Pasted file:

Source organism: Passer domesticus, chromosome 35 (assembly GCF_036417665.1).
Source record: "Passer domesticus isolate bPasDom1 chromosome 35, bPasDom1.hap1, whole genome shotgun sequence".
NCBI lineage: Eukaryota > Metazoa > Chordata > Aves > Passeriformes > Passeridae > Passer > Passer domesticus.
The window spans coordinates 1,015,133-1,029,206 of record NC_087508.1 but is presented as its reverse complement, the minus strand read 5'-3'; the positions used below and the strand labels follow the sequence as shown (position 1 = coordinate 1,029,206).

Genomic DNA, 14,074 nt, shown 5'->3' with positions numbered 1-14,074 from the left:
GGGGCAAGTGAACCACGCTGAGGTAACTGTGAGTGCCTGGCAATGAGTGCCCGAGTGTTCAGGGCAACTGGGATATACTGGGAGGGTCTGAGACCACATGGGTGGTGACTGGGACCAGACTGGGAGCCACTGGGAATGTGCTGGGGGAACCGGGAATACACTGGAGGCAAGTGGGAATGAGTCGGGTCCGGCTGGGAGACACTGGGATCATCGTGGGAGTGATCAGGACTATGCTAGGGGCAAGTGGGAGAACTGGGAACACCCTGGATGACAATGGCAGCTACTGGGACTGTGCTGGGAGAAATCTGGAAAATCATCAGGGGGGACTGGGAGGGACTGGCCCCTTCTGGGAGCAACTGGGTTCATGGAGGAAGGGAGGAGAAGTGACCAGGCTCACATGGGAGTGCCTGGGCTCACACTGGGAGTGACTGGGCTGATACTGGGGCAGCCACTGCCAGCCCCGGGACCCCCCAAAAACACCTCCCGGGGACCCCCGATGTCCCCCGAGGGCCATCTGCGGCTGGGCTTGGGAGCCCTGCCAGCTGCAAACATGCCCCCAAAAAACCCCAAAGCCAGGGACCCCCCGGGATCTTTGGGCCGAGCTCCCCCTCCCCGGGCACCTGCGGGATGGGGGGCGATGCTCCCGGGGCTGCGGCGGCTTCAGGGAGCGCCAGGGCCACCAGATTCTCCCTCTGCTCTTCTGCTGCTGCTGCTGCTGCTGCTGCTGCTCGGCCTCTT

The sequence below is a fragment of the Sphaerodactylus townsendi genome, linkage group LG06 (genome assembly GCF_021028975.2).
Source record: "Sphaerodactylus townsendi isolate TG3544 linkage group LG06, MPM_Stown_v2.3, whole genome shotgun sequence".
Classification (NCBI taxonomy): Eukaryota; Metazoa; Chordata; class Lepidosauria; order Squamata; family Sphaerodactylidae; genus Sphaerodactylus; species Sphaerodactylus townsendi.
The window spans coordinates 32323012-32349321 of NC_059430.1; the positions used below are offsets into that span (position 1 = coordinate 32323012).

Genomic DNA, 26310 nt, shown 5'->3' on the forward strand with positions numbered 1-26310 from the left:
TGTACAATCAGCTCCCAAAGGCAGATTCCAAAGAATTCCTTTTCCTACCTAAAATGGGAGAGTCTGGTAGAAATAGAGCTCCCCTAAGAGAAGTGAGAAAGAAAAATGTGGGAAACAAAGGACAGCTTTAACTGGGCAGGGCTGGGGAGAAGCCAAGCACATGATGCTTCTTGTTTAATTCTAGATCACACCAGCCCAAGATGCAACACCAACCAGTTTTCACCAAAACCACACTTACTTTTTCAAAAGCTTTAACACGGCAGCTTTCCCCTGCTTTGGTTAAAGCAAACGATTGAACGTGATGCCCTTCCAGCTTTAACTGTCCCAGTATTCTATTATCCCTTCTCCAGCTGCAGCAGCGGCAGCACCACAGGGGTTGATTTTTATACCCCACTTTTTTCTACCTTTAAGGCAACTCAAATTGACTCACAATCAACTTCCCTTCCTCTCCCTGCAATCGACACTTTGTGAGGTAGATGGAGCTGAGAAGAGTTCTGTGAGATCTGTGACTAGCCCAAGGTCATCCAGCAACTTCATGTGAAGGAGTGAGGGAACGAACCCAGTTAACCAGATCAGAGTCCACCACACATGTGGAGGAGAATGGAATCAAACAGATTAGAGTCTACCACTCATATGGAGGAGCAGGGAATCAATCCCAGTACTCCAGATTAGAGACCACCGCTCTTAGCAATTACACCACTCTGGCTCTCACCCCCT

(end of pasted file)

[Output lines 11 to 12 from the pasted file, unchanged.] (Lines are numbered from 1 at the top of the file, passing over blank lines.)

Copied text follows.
Genomic DNA, 26310 nt, shown 5'->3' on the forward strand with positions numbered 1-26310 from the left:
TGTACAATCAGCTCCCAAAGGCAGATTCCAAAGAATTCCTTTTCCTACCTAAAATGGGAGAGTCTGGTAGAAATAGAGCTCCCCTAAGAGAAGTGAGAAAGAAAAATGTGGGAAACAAAGGACAGCTTTAACTGGGCAGGGCTGGGGAGAAGCCAAGCACATGATGCTTCTTGTTTAATTCTAGATCACACCAGCCCAAGATGCAACACCAACCAGTTTTCACCAAAACCACACTTACTTTTTCAAAAGCTTTAACACGGCAGCTTTCCCCTGCTTTGGTTAAAGCAAACGATTGAACGTGATGCCCTTCCAGCTTTAACTGTCCCAGTATTCTATTATCCCTTCTCCAGCTGCAGCAGCGGCAGCACCACAGGGGTTGATTTTTATACCCCACTTTTTTCTACCTTTAAGGCAACTCAAATTGACTCACAATCAACTTCCCTTCCTCTCCCTGCAATCGACACTTTGTGAGGTAGATGGAGCTGAGAAGAGTTCTGTGAGATCTGTGACTAGCCCAAGGTCATCCAGCAACTTCATGTGAAGGAGTGAGGGAACGAACCCAGTTAACCAGATCAGAGTCCACCACACATGTGGAGGAGAATGGAATCAAACAGATTAGAGTCTACCACTCATATGGAGGAGCAGGGAATCAATCCCAGTACTCCAGATTAGAGACCACCGCTCTTAGCAATTACACCACTCTGGCTCTCACCCCCT